For decades, the week in May when television executives revealed what new shows were coming and which old ones were going spoke to the power and influence that ABC, CBS, NBC and Fox had over popular culture.
This past week offered more evidence of how that is diminishing, draped in confusion about the future wrought by the Hollywood writers strike.
The week of schedule presentations, known as “upfronts” because networks are looking for millions of dollars in advertising commitments, have long been star-studded, news-making events.
Johnny Carson announced the end of his late-night run at an NBC upfront. So convinced they had a hit, ABC showed advertisers the entire pilot episode of Modern Family one year (the same strategy didn’t work as well when NBC tried it with Joey). CBS rewarded advertisers with The Who in a private Carnegie Hall concert.
This year the stars stayed home, unwilling to cross picket lines of striking writers outside Manhattan venues. That meant no Jimmy Kimmel, whose annual routine skewering his own industry is always anticipated. He’s been doing it since 2002, with a few years off due to the pandemic and his son’s illness.
Instead, networks tried to excite advertisers with sports and news stars. Michael Strahan tossed autographed balls into the audience with Rob Gronkowski, Derek Jeter and Alex Rodriguez at Fox’s event, and kibitzed with fellow Good Morning America host George Stephanopoulos at ABC’s.
“With the writers strike and everything, there wasn’t a whole lot of excitement about the upfronts this year,” said Alan Wolk, co-founder of TVREV, a media consulting business.
Television’s biggest mystery is when viewers will be able to see new mysteries on television.
Networks tried different strategies to deal with uncertainties caused by the strike. Generally, television programs begin preparing new episodes for the fall starting in about a month, but there have been no contract talks since members of the Writers Guild for America went on strike May 2.
CBS and NBC released fall schedules as usual, knowing that shifting gears is a possibility.
“It creates some buzz, it creates some hope,” Wolk said.
Fox, however, didn’t bother announcing a schedule. ABC, where an executive privately said it would be “miraculous” if the strike was settled in time to allow business as usual, released a fall schedule that relies almost exclusively on unscripted programming. Reruns of the popular comedy Abbott Elementary was the only exception.
NBC has an entire season of episodes of Found, a new missing persons drama starring Shanola Hampton, already filmed in advance and ready to debut Thursdays in the fall, and recorded some new episodes of Quantum Leap.
But very few new or returning broadcast shows have done the same. If the strike lasts into the summer, look for CBS, for example, to offer expanded versions of shows like Survivor, The Amazing Race and Big Brother, prime-time versions of game shows like The Price is Right or Let’s Make a Deal, and reruns of scripted shows from previous years.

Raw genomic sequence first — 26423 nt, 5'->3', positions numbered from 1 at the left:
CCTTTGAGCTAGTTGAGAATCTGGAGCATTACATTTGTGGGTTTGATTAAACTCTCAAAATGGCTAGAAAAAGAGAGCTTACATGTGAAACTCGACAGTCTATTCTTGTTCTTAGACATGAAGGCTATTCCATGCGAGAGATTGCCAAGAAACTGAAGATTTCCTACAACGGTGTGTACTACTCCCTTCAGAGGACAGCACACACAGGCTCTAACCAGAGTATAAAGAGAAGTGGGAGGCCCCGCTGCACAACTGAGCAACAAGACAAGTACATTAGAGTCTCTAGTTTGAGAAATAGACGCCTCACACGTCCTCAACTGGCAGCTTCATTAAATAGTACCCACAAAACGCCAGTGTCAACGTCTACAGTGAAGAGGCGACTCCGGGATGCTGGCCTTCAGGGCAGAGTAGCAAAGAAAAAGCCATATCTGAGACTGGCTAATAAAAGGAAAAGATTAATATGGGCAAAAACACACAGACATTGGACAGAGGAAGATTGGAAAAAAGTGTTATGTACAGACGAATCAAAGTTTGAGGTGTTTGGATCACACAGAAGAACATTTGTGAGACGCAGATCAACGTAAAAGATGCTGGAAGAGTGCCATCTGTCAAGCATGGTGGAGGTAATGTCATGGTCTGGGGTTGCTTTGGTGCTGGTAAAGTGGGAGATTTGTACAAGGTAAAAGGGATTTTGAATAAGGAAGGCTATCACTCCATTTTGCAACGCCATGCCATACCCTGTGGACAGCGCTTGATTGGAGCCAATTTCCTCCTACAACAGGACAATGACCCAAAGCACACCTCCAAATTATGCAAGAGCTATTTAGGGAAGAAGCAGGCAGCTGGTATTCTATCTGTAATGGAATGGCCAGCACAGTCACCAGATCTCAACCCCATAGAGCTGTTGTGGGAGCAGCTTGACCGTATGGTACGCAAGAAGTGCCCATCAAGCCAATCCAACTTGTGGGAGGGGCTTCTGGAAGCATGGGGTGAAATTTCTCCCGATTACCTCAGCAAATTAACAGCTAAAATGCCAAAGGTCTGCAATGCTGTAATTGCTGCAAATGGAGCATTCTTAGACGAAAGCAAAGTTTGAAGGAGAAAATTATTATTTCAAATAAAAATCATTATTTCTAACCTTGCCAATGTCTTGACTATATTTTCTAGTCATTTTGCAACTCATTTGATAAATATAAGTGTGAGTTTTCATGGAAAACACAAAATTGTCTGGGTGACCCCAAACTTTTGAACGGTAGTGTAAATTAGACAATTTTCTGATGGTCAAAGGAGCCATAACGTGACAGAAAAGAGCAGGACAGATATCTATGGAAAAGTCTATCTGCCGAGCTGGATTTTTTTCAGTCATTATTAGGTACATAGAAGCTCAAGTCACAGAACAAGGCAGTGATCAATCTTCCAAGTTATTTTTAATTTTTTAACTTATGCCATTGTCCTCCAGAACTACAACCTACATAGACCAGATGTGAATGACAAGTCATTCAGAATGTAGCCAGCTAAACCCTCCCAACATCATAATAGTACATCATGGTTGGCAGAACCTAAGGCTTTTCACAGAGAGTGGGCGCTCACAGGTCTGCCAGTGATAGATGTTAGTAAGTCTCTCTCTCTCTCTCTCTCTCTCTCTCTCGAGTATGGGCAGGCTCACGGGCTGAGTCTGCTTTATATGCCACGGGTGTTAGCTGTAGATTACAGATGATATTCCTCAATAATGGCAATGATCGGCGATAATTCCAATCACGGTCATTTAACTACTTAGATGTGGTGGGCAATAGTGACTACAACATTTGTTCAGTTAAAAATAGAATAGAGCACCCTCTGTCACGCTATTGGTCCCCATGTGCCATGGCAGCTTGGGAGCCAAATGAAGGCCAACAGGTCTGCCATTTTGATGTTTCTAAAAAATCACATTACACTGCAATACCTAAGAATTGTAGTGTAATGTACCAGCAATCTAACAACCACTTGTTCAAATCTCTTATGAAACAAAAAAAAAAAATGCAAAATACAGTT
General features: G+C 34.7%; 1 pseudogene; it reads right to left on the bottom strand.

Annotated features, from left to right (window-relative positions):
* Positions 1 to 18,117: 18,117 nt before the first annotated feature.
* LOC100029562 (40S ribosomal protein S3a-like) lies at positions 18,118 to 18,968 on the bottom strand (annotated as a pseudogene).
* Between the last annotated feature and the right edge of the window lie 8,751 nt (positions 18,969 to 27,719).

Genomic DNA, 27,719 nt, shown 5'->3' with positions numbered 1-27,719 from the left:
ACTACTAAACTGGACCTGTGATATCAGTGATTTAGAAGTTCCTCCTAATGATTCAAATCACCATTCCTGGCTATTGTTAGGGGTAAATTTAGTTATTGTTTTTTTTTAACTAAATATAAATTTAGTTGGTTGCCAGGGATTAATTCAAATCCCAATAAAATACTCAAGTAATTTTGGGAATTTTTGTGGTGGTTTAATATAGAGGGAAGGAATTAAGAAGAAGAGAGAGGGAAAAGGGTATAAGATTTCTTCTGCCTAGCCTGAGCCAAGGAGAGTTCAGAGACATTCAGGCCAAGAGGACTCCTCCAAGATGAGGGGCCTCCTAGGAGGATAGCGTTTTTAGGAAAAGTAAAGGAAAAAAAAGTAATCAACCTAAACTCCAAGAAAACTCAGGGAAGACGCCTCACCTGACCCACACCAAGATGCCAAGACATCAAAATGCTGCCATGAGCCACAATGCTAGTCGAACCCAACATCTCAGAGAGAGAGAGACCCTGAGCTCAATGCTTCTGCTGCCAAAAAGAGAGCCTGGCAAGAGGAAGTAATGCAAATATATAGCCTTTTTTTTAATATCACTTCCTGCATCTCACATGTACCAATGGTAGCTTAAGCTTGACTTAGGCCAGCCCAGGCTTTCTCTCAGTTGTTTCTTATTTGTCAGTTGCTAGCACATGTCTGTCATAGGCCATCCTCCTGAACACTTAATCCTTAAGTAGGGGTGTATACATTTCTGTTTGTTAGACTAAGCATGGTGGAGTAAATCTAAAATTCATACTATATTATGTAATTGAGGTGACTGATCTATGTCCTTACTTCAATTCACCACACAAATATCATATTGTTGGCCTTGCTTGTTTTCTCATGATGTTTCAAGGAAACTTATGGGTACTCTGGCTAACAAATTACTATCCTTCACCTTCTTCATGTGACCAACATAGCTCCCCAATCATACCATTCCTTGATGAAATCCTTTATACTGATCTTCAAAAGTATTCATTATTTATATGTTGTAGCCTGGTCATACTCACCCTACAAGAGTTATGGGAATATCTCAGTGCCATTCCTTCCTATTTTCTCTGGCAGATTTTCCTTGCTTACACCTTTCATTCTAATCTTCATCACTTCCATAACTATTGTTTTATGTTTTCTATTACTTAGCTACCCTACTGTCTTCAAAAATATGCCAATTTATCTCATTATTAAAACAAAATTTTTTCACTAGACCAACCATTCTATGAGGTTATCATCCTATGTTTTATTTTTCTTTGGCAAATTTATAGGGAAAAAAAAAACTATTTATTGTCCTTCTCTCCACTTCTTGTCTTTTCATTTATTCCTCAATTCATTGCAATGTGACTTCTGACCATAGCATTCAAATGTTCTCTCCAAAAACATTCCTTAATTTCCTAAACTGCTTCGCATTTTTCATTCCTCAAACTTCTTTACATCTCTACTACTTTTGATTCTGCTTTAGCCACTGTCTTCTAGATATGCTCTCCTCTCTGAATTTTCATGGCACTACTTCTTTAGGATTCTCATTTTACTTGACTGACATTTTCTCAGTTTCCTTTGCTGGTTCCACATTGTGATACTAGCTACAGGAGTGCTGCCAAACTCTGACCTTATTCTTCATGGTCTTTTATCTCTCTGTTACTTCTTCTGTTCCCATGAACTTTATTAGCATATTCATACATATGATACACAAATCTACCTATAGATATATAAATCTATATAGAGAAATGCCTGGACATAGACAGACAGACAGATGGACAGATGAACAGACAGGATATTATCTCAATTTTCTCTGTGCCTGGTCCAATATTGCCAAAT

“It’s not lost on me that with the strike under way, all eyes are on unscripted,” said Allison Wallach, president of unscripted programming on Fox. Fox has two new game shows, hosted by Jamie Foxx and David Spade, on the docket.
Across the networks, executives put off deciding whether to reject pilots of several proposed new shows or order a full season of episodes, calls that are usually made by May. The future of some current programs – American Auto, Grand Crew and Young Rock on NBC, for example – are up in the air, too.
If the strike lasts through summer, the idea of new shows for television’s traditional midseason would be in jeopardy, one executive said.
There are some in the television industry who see ABC’s fall schedule as a sign of things to come for broadcast networks.
With television viewers, and media conglomerates, increasingly turning their attention to streaming services, the future for broadcast TV may lie in schedules consisting primarily of live sports, reality games like The Bachelor, game shows or news programming.
An ABC executive pushed against that notion, saying scripted series will always be in the mix, and noting that one of the network’s big moves this spring was to pick up the drama 9-1-1 after it had been cancelled by Fox.
Still, it was hard not to miss the increasing amount of time spent in upfront presentations touting new programming being created for streaming services Peacock and Disney+.
And perhaps the biggest development in upfronts week had nothing to do with the broadcast networks at all. It was the virtual presentation by Netflix, a first. Netflix had never needed to tout their wares to advertisers before but now they do, since it now offers a lower-cost subscription that contains advertising.
Since that option was introduced last fall, more than one-quarter of new subscribers have chosen it, said Greg Peters, co-chief executive officer of Netflix.
“People love Netflix,” Peters said, “which is why we believe advertisers will love Netflix, too.”